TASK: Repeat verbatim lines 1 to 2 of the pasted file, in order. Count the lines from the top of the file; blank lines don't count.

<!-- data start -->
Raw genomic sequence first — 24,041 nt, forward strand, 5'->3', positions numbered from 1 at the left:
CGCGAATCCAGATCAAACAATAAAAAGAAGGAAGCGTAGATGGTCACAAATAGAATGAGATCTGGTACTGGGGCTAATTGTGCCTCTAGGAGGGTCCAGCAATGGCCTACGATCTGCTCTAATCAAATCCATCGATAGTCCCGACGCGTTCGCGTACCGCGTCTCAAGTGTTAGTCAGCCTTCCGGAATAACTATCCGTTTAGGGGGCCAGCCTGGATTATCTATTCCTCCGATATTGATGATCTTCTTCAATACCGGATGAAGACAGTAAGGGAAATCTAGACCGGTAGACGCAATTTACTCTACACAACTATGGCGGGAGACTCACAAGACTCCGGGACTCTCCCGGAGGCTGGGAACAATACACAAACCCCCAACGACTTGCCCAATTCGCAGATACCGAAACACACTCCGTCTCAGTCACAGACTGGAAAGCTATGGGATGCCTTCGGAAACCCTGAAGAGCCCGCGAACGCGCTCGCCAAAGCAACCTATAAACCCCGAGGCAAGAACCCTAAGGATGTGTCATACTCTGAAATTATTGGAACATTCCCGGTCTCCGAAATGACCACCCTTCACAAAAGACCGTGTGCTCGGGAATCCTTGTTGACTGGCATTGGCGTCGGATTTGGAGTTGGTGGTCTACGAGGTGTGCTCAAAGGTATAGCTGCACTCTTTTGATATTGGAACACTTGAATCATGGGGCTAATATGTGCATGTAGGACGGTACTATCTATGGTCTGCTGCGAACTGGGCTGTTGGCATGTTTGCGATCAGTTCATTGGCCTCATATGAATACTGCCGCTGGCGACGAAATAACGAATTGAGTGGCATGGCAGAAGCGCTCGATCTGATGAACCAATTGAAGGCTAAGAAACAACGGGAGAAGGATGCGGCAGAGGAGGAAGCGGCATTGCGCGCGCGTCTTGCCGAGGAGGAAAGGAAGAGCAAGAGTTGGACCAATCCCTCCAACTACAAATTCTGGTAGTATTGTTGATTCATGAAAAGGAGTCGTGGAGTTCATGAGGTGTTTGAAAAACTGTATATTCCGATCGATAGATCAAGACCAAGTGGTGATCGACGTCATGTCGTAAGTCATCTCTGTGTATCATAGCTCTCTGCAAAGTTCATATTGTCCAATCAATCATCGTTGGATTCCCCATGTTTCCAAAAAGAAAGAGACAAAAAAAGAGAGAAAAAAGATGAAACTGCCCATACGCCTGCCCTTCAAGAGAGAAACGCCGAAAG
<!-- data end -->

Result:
Raw genomic sequence first — 24,041 nt, forward strand, 5'->3', positions numbered from 1 at the left:
CGCGAATCCAGATCAAACAATAAAAAGAAGGAAGCGTAGATGGTCACAAATAGAATGAGATCTGGTACTGGGGCTAATTGTGCCTCTAGGAGGGTCCAGCAATGGCCTACGATCTGCTCTAATCAAATCCATCGATAGTCCCGACGCGTTCGCGTACCGCGTCTCAAGTGTTAGTCAGCCTTCCGGAATAACTATCCGTTTAGGGGGCCAGCCTGGATTATCTATTCCTCCGATATTGATGATCTTCTTCAATACCGGATGAAGACAGTAAGGGAAATCTAGACCGGTAGACGCAATTTACTCTACACAACTATGGCGGGAGACTCACAAGACTCCGGGACTCTCCCGGAGGCTGGGAACAATACACAAACCCCCAACGACTTGCCCAATTCGCAGATACCGAAACACACTCCGTCTCAGTCACAGACTGGAAAGCTATGGGATGCCTTCGGAAACCCTGAAGAGCCCGCGAACGCGCTCGCCAAAGCAACCTATAAACCCCGAGGCAAGAACCCTAAGGATGTGTCATACTCTGAAATTATTGGAACATTCCCGGTCTCCGAAATGACCACCCTTCACAAAAGACCGTGTGCTCGGGAATCCTTGTTGACTGGCATTGGCGTCGGATTTGGAGTTGGTGGTCTACGAGGTGTGCTCAAAGGTATAGCTGCACTCTTTTGATATTGGAACACTTGAATCATGGGGCTAATATGTGCATGTAGGACGGTACTATCTATGGTCTGCTGCGAACTGGGCTGTTGGCATGTTTGCGATCAGTTCATTGGCCTCATATGAATACTGCCGCTGGCGACGAAATAACGAATTGAGTGGCATGGCAGAAGCGCTCGATCTGATGAACCAATTGAAGGCTAAGAAACAACGGGAGAAGGATGCGGCAGAGGAGGAAGCGGCATTGCGCGCGCGTCTTGCCGAGGAGGAAAGGAAGAGCAAGAGTTGGACCAATCCCTCCAACTACAAATTCTGGTAGTATTGTTGATTCATGAAAAGGAGTCGTGGAGTTCATGAGGTGTTTGAAAAACTGTATATTCCGATCGATAGATCAAGACCAAGTGGTGATCGACGTCATGTCGTAAGTCATCTCTGTGTATCATAGCTCTCTGCAAAGTTCATATTGTCCAATCAATCATCGTTGGATTCCCCATGTTTCCAAAAAGAAAGAGACAAAAAAAGAGAGAAAAAAGATGAAACTGCCCATACGCCTGCCCTTCAAGAGAGAAACGCCGAAAG